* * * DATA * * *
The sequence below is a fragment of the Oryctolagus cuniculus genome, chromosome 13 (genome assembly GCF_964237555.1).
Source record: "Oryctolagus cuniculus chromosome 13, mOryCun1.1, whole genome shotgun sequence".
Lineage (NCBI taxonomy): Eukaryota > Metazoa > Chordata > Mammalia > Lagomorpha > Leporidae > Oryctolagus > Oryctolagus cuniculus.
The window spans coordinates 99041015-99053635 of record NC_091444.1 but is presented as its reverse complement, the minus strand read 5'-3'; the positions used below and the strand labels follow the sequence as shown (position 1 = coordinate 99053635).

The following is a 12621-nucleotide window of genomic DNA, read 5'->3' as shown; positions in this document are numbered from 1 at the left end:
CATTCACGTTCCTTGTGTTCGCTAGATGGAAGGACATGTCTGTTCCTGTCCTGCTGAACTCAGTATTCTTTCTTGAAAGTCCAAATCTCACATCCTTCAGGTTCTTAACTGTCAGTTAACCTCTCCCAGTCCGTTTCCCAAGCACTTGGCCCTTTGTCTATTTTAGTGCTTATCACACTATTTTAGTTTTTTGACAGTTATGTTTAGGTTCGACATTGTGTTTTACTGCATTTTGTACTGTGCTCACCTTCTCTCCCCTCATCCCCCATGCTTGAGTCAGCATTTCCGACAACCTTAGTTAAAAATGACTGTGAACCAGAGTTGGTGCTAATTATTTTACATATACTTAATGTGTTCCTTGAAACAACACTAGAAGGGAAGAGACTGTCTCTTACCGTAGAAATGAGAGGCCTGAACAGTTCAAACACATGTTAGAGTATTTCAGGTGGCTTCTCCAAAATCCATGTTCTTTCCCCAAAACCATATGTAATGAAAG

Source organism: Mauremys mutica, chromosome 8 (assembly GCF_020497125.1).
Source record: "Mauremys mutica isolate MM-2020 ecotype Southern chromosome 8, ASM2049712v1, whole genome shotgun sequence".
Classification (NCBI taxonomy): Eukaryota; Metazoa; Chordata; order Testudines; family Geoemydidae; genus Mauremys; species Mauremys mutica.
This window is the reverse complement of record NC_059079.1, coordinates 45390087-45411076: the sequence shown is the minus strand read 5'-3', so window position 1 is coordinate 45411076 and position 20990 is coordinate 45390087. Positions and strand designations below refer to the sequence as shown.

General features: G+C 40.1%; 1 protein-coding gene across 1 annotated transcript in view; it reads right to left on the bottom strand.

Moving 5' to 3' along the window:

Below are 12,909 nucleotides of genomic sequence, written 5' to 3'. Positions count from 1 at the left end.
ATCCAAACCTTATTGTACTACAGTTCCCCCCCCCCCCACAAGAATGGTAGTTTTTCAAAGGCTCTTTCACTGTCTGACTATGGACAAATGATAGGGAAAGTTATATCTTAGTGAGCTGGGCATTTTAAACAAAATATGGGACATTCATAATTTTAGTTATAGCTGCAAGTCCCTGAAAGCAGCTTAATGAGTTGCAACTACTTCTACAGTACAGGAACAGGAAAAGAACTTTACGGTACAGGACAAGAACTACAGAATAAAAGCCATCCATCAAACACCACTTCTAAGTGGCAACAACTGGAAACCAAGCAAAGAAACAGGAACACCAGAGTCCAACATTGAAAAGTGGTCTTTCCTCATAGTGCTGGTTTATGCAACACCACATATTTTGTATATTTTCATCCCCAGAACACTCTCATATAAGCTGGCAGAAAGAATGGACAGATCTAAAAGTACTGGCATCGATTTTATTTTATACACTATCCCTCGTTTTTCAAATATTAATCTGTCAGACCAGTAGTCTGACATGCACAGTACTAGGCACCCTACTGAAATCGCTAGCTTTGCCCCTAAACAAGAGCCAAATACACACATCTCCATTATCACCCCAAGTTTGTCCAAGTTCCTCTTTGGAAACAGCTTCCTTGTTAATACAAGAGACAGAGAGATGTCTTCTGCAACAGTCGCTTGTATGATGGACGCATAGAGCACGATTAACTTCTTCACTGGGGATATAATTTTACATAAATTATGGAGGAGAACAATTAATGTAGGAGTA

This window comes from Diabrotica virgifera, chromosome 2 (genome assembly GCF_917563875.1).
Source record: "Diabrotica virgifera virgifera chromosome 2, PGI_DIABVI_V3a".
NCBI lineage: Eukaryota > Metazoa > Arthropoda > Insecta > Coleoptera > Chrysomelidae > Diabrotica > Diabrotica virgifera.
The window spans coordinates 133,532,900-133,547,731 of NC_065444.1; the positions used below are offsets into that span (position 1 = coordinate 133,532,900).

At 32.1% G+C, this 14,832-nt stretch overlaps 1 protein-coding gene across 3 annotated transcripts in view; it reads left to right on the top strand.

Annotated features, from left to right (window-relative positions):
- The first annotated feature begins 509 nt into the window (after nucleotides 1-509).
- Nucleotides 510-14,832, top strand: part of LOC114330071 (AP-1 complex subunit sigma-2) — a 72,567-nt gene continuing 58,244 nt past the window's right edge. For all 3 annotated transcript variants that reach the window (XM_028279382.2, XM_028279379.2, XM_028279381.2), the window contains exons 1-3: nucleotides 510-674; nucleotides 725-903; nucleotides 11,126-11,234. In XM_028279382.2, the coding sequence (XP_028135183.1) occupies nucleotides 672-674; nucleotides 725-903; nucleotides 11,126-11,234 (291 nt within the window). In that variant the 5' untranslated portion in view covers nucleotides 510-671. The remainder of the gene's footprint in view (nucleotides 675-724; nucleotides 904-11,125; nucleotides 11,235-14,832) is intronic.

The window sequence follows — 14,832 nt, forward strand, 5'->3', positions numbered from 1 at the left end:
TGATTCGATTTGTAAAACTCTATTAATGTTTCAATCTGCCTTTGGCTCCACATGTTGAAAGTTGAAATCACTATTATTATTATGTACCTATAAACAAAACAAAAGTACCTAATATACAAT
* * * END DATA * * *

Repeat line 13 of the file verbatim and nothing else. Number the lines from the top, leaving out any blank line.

Below are 12,909 nucleotides of genomic sequence, written 5' to 3'. Positions count from 1 at the left end.